Strong Franc Chokes Swiss Manufacturers Fighting for Lifeby
Economists see disappearance of one-third of industry jobs
Expiring foreign exchange hedges leave companies without cover
Nestled on the banks of Lake Zurich, humidifier-maker Condair AG’s factory provided a good living for its 41 workers. Then in November 2014, beset by high manufacturing costs, the company decided to transfer production to Germany. In seven months, Condair’s only Swiss plant will wind down for good.
When the Swiss National Bank a year ago Friday lifted the cap on the franc, allowing the currency to strengthen, it confirmed the company’s decision -- and its view that the Alpine nation can’t compete in manufacturing. In 2012, the most recent year available, Switzerland had the highest labor costs in Europe, at 51.25 euros ($56) per hour, government figures show. In neighbors Austria, Germany and France, the comparable cost was 29.75 euros, 30.50 euros and 34.25 euros respectively.
“The discussion now ought to be whether Switzerland can afford de-industrialization and sacrificing the real economy,” Condair Chief Executive Officer Oliver Zimmerman said from headquarters in the canton of Schwyz. With most sales in euro countries, it made sense to match production to currency, he said. About 95 percent of Condair’s goods manufactured locally are exported, with about two-thirds destined for the European Union.
A year after the SNB abandoned its limit, set at 1.20 francs per euro, the currency is 10 percent higher against the euro. It rose as much as 41 percent after the move. The SNB argued the risks in sustaining the cap were out of proportion to its benefit to the economy. A stronger franc raises the cost of Swiss-made products elsewhere.
The effect is showing up in new orders received by the Swiss mechanical and electrical engineering industries. They fell 12.8 percent in the third quarter of 2015 compared with the same period the year before, according to industry group Swissmem. That marked the fourth consecutive quarter of declining new orders in the sector.
As profit margins are squeezed and production facilities close, many Swiss companies, such as textile-machinery maker Rieter Holding AG and chemical company Lonza Group AG, have cut jobs in the past year. That’s likely to continue, according to economists at Credit Suisse. They predict a loss of 140,000 industry jobs by 2040 -- about a third of the total industrial workforce in 2014.
“I don’t see any growth drivers on the horizon for the industry in Switzerland," Credit Suisse economist Claude Maurer said by phone. "That means jobs will have to go or to be transferred to other countries.”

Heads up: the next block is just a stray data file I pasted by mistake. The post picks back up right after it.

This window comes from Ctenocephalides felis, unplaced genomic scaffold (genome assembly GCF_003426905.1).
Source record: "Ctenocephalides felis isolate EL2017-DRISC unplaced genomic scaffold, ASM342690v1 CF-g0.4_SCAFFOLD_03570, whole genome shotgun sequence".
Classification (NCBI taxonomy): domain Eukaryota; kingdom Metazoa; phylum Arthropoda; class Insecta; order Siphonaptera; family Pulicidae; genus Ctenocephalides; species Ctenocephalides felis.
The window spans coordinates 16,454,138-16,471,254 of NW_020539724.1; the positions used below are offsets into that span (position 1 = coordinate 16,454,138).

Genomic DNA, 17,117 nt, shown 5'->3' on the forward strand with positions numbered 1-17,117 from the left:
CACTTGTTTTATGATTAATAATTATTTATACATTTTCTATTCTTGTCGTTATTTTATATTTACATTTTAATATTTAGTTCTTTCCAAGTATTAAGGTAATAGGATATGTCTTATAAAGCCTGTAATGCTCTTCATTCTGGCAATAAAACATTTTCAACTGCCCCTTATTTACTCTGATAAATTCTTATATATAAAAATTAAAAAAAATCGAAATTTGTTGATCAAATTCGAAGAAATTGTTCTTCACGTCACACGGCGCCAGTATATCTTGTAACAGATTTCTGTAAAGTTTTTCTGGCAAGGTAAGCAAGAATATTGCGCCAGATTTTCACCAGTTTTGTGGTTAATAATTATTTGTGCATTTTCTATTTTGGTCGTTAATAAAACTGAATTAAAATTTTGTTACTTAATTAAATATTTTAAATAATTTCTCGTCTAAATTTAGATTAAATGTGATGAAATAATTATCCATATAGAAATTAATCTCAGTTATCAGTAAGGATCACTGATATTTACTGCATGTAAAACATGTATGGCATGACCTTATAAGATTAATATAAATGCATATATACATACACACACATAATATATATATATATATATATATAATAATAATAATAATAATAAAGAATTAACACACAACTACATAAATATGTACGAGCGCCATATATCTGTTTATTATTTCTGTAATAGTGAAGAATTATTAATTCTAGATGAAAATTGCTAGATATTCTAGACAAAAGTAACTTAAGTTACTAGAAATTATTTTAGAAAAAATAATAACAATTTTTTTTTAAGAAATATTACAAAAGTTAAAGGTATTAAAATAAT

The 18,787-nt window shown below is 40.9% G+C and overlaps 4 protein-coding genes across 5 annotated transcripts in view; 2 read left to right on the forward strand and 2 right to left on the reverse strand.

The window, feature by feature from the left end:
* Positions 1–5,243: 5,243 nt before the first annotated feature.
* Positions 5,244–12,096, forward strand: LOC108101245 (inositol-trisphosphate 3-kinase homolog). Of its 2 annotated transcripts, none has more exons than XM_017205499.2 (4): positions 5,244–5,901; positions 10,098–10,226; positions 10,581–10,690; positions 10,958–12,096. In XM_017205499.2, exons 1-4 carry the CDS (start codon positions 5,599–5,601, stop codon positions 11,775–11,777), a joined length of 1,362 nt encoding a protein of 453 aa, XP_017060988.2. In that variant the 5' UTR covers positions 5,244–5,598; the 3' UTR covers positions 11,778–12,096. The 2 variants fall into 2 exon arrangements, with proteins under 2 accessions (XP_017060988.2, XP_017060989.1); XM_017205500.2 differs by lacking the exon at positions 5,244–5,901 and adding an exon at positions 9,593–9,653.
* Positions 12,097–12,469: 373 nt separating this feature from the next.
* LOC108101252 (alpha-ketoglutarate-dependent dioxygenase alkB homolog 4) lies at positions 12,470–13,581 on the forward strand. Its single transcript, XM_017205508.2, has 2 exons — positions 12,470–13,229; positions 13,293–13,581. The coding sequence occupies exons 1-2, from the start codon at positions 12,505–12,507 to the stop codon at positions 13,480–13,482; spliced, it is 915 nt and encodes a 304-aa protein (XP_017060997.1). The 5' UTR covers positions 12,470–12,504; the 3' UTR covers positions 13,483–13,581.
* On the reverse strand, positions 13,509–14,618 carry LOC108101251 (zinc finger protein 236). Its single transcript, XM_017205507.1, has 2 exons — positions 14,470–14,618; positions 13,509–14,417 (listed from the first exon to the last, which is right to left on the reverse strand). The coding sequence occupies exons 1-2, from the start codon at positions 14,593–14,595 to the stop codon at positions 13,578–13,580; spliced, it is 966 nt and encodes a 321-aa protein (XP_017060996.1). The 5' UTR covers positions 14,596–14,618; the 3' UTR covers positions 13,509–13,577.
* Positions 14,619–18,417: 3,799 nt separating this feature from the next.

Not all sectors are suffering, and the outlook for the whole economy is brighter. While the pace of economic growth halved in the aftermath of the SNB’s move, Switzerland dodged a recession. The SNB expects expansion of “just under” 1 percent in 2015 and an acceleration to 1.5 percent this year.
“It will not lead to the de-industrialization of Switzerland but it will be a painful structural change,” Hans Hess, president of Swissmem, said at an event for business school alumni in Zurich on Thursday.
The seasonally adjusted unemployment rate has risen to 3.4 percent from 3.2 percent since the cap was removed, according to official statistics. The Credit Suisse economists expect it to average 3.7 percent in 2016.
As other companies, such as machine-maker Schweiter Technologies AG, follow in the steps of Condair and move manufacturing abroad, business leaders in addition to Zimmerman have started raising concerns that the industrial landscape of Switzerland could disappear entirely. Swatch Group AG Chief Executive Officer Nick Hayekin May described the Swiss central bank as weak and warned Switzerland was “losing the richness of this country to make products.”
Making matters worse this year will be the expiration of short-term currency hedging that may have helped some Swiss companies weather the strong franc so far.
“There is no hedge left that predates the SNB’s removal of the cap,” Rene Grieder, chief financial officer at radiator-maker Zehnder Group AG, said in a telephone interview. “You have to accept a different foreign-exchange environment compared with last year.”
Started more than a century ago by Swiss mechanic Jakob Zehnder, the company said in June it would reduce working hours, cut jobs by 10 percent and move production to the euro region to relieve pressure on margins.
“We have to learn to live with this situation and optimize our structure continuously to make sure we are competitive enough with companies abroad,” Grieder said.